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May 2000, Volume 7, Number 5

Canada: New Law

The proposed Immigration and Refugee Protection Act would impose fines of up to C$1 million and life in prison for traffickers who are involved in the smuggling of ten or more migrants, speed up the consideration of asylum applications and detain some asylum applicants. For more information:

Immigration Minister Elinor Caplan said, "Closing the back door to those who would abuse the system will allow us to open the front door even wider -- both to genuine refugees and to the immigrants Canada will need to grow and prosper in the future." Caplan said that she wants to achieve the Liberal Party's election campaign promise to increase the annual intake of immigrants to one percent of the Canada's population -- about 300,000; in recent years, 200,000 to 225,000 immigrants arrived.

Caplan traveled to China in April 2000, and said that Canada would expedite the return of illegal migrants to China and launch a campaign to warn young Chinese about the dangers of "putting their futures in the hands of snakeheads." China believes that Canada encourages illegal migration by considering asylum claims from all those who arrive. Of the 599 illegal Chinese immigrants caught in 1999 attempting to enter Canada on boats, 11 were granted refugee status by April 2000, 356 remain in detention centers and about 100 cases still have to be finalized—23 were returned to China.

China announced a four-point program to discourage illegal emigration, including education, increased police patrols, severe punishment for smugglers, and more jobs for young people. In Changle, China has begun to announce the capture of migrants leaving for North America, reporting that several hundred were detained as they tried to leave coastal fishing villages, presumably to link up with smuggling ships. The Royal Canadian Mounted Police has an officer in Beijing to combat human smuggling, organized crime and international fraud. An estimated 100,000 Chinese leave the country illegally each year; 80,000 are believed to be from a few counties in Fujian province.

Some 200 US citizens applied for asylum in Canada between 1995 and 1999; one American was granted asylum. A Black couple claiming FBI harassment had their asylum application rejected; they are appealing the decision.

Immigration. The C.D. Howe Institute released a report that argues that Canada is losing its best and brightest scientists and engineers to the US, and replacing them with immigrants who "have found it difficult to settle into their declared occupational fields in Canada." For more information:

A second report published jointly by the federal Industry and Human Resources Departments, "International Migration of Skilled Workers: Facts and Figures," concluded that many Canadian professionals and managers are obtaining "temporary" work visas in the US, then staying for long periods. In 1997, some 5,000 Canadian professionals and managers emigrated, while 16,450 went to the US with NAFTA TN visas.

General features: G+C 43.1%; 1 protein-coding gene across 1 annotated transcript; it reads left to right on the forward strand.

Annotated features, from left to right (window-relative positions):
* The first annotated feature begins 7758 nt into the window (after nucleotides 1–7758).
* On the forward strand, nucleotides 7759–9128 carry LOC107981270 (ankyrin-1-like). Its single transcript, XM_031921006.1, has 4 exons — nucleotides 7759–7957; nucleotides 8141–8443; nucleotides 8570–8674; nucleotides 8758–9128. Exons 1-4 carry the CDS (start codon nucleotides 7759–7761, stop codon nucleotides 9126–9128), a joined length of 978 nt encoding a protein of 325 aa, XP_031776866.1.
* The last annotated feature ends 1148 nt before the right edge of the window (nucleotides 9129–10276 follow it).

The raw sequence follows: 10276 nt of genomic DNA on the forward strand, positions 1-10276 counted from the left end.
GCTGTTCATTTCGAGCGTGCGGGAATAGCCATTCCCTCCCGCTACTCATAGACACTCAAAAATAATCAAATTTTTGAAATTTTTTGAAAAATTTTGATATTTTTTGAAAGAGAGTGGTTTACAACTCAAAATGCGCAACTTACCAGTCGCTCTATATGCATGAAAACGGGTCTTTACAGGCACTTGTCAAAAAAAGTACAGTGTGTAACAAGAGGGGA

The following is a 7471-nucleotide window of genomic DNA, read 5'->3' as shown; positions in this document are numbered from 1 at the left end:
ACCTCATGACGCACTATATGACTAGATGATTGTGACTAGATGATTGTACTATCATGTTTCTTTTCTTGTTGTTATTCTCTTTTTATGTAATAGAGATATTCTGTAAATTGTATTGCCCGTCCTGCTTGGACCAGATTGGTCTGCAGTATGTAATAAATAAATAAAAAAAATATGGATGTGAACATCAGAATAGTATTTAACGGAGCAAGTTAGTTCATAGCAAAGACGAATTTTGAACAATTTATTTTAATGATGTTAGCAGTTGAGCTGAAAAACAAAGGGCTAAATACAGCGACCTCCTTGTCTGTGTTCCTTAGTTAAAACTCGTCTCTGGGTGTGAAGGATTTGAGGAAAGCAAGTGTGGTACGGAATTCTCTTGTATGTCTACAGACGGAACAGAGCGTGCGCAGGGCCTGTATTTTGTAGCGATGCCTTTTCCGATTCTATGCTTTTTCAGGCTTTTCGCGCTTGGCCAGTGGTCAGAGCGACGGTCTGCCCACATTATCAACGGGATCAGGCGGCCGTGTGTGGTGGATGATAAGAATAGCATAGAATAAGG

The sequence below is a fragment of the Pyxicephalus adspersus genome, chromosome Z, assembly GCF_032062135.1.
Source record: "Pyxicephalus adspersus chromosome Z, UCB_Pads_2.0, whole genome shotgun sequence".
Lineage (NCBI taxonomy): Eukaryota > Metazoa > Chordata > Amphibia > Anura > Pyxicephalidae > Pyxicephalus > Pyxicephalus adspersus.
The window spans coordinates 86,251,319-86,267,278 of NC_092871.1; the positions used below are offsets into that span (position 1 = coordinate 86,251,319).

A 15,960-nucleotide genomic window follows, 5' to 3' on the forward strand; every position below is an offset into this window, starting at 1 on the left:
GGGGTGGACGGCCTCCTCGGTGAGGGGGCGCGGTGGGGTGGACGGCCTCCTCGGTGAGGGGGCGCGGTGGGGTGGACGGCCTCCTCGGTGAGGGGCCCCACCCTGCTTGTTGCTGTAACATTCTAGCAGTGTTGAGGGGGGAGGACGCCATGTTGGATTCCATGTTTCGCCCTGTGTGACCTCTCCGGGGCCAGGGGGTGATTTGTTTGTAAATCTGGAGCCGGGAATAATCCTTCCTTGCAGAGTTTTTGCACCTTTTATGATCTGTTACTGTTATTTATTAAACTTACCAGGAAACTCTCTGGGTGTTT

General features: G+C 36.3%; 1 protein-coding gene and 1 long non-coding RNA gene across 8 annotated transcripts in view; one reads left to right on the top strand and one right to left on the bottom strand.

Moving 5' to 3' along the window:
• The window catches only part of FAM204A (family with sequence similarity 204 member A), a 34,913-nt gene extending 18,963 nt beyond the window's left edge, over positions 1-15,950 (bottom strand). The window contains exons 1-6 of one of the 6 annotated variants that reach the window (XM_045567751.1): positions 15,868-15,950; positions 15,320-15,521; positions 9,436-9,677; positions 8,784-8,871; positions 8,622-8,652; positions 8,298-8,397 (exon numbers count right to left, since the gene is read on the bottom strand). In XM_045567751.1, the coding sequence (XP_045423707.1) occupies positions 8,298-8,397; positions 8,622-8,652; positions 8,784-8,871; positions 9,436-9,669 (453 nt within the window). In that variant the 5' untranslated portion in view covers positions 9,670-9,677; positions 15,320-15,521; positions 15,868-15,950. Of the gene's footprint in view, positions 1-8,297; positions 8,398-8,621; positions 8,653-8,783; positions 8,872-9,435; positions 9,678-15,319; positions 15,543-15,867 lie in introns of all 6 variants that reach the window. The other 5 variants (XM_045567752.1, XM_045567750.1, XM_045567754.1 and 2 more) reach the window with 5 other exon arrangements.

There were several studies of the overall economic impacts of immigration released in April 2000. McGill University professor Jack Jedwab noted that, between 1991 and 1996, immigration accounted for more than half of Canada's population growth and 70 percent of its labor-force growth. If fertility remains at current levels, annual immigration of 210,000 for the next 25 years will result in a population of 36 million in 2026; 270,000 immigrants a year will increase the population to 39 million by 2026. Canada currently has 30 million residents, including 17 percent foreign born.

However, University of Toronto professor Jeffrey Reitz released a study that suggests the economic value of immigration may be overrated, since many new immigrants are having a difficult time breaking into the knowledge-based economy and are suffering in low-paying jobs. Reitz concluded that: "the persistent trend toward declining immigrant earnings threatens the place of immigration as one of the keys to Canada's economic success." In 1981, immigrants in Canada less than five years earned 80 percent of what native-born Canadians earned; in 1996, new immigrants earned 60 percent of what the average Canadian earned, $C20,603 compared to $C33,387.

Human Resources Development Canada in 1997 allowed foreign women to work in Canada as "burlesque entertainers" in strip clubs, and this decision reportedly led to traffickers bringing sex workers from Asia, Eastern Europe and the former Soviet Union into Canada. Once they arrive, traffickers normally take the women's passports and control their movements. Criminal charges were brought against 300 club owners and sex workers in a year-long investigation in the Toronto area.

Andrew Duffy, "New immigrants are faring worse than previous generations, study discovers," Southam News, April 27, 2000.